Katrin Heitmann is the Deputy Division Director of the HEP Division. She is a Physicist and Computational Scientist within the HEP Division and a Senior Member of the Kavli Institute for Cosmological Physics at the University of Chicago and a member of NAISE at Northwestern. Before joining Argonne, Katrin was a staff member at Los Alamos National Laboratory. Her research currently focuses on computational cosmology, in particular on trying to understand the causes for the accelerated expansion of the Universe. She is responsible for large simulation campaigns with HACC and for the tools in the associated analysis library, CosmoTools. Katrin is a member of several major astrophysical surveys that aim to shed light on this question and is the currently the Computing Coordinator for the Large Synoptic Survey Telescope Dark Energy Science Collaboration.
Salman Habib is the Director of Argonne’s Computational Science (CPS) Division, leading the overall day-to-day management, strategic direction, growth, and vision into both the near and long-term future. He holds a joint position in Argonne’s Physical Sciences and Engineering (PSE) Directorate, the Kavli Institute for Cosmological Physics at the University of Chicago, and the Northwestern Argonne Institute of Science and Engineering (NAISE). He also leads the ExaSky effort within the U.S. Department of Energy’s Exascale Computing Project. Salman’s interests cover a broad span of research, ranging from quantum field theory and quantum information to the formation of cosmological structure. He is particularly interested in innovative uses of high performance and data-intensive computing in solving scientific problems.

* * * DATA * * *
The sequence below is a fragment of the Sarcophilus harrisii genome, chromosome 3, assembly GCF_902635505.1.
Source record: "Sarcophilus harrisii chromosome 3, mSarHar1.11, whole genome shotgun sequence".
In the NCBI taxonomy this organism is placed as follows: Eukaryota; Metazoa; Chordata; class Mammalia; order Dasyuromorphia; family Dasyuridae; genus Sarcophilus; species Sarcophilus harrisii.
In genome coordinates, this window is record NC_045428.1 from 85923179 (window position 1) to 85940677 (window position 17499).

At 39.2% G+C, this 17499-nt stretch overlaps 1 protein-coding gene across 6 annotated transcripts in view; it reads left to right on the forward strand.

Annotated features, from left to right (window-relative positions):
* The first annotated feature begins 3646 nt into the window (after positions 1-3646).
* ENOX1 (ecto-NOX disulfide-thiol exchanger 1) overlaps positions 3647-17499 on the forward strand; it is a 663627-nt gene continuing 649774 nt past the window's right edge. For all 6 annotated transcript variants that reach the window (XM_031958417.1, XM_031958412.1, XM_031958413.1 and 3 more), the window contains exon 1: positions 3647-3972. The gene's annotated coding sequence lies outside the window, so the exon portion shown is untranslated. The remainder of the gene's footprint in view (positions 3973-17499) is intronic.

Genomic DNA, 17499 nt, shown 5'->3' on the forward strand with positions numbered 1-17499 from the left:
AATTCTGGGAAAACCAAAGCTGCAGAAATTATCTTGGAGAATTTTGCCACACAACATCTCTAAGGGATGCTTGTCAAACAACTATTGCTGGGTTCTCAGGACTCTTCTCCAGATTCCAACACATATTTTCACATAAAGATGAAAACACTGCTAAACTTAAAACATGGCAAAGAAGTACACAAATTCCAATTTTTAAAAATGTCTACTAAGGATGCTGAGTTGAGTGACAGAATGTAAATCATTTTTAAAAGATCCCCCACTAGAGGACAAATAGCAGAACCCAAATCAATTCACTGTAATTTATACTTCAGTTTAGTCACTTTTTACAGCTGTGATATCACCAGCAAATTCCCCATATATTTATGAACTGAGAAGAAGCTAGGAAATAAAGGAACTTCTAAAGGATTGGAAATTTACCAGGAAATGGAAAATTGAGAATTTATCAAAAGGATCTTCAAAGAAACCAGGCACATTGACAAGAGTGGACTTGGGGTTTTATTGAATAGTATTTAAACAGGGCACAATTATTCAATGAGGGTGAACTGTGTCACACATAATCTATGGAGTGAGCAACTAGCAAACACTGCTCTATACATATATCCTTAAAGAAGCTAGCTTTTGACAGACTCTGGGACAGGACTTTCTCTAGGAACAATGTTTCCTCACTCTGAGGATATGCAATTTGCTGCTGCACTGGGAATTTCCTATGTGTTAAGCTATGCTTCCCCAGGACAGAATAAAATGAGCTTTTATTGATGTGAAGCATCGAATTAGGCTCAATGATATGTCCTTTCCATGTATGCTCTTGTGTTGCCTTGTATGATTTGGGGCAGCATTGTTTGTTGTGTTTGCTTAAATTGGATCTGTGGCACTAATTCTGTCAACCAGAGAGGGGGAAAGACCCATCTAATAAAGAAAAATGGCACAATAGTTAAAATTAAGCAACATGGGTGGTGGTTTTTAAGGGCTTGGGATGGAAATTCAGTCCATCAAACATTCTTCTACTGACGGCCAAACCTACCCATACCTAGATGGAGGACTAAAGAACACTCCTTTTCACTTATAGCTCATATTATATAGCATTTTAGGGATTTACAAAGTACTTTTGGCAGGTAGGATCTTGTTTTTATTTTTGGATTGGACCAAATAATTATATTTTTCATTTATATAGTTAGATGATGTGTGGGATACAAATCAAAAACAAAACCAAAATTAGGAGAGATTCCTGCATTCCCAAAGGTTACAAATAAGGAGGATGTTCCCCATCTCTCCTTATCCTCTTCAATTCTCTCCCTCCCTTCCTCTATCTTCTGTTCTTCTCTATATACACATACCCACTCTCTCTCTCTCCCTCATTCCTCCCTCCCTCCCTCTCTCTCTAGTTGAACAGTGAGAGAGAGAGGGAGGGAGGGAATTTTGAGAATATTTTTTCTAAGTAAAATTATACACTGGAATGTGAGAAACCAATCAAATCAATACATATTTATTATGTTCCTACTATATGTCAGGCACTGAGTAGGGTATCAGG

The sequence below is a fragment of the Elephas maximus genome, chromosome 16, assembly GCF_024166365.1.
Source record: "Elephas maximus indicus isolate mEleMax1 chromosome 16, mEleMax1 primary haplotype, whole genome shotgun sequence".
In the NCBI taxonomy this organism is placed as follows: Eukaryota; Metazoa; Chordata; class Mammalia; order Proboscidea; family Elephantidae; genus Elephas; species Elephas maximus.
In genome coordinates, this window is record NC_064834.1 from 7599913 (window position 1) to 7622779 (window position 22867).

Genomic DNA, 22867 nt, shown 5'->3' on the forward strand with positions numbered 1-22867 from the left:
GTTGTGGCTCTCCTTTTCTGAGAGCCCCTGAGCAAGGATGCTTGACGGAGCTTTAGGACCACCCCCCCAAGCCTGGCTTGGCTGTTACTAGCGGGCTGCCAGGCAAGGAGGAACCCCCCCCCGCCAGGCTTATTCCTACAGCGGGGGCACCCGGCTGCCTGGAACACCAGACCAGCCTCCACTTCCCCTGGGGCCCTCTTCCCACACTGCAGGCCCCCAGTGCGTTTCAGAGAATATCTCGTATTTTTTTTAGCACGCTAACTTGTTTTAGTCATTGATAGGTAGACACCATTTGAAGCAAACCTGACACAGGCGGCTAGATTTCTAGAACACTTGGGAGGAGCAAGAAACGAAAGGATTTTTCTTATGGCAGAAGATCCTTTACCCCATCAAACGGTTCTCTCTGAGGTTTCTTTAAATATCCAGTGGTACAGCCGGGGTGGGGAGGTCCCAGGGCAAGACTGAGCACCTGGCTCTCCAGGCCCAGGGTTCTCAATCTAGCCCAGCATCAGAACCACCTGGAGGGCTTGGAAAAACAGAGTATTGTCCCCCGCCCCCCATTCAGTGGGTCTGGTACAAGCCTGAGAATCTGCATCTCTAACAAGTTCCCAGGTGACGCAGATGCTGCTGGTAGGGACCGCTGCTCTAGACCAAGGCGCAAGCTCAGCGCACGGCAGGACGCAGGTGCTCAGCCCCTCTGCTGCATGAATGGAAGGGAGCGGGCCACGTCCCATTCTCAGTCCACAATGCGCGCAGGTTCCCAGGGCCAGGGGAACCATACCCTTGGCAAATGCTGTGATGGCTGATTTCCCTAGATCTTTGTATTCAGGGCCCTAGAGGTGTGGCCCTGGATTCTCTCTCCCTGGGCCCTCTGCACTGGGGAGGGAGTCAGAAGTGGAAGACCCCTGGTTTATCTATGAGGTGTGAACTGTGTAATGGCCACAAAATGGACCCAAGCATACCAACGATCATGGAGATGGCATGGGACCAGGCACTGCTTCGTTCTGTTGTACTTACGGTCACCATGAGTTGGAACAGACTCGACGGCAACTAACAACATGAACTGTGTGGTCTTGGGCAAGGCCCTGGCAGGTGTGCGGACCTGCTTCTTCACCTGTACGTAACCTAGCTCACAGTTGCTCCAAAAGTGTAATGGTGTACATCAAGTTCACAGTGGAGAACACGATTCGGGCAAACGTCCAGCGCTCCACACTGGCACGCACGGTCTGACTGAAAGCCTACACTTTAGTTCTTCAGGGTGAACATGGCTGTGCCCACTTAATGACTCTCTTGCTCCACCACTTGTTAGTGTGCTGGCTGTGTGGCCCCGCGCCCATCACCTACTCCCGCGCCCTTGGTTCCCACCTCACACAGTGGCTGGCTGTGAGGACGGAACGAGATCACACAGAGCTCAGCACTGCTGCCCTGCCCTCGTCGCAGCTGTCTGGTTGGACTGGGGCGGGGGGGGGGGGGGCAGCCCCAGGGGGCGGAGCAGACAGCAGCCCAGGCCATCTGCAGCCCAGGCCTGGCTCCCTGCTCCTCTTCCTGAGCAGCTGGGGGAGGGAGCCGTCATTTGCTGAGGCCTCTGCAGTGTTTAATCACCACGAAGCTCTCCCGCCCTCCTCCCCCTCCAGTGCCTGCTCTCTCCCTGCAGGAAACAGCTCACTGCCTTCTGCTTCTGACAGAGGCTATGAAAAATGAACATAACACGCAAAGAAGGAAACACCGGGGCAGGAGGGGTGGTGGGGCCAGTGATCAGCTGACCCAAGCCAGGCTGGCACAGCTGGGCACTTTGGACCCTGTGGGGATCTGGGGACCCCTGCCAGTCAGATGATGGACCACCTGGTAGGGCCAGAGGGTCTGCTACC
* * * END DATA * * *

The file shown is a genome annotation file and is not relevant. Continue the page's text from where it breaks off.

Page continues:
Within the High Energy Physics Division, Bob Wagner leads the Detector R&D Group which develops novel instrumentation to support the division science programs. This includes research in superconducting transition edge sensors and kinetic induction devices, silicon pixel detector technology, near infra-red optical notch filters for removal of atmospheric background from supernovae observations, and microchannel plate photodetectors for picosecond time and millimeter spatial resolution.
Dr. Carlos Wagner is the head of the Theory Group of the High Energy Physics Division at Argonne National Laboratory. He works as a Professor at the Enrico Fermi Institute and the Kavli Institute for Cosmological Physics at the University of Chicago. His area of research is phenomenology of particle physics, namely the study of the interactions of elementary particles, with a special emphasis on collider physics, Higgs physics, the theory of Dark Matter and the origin of the asymmetry between matter and anti-matter.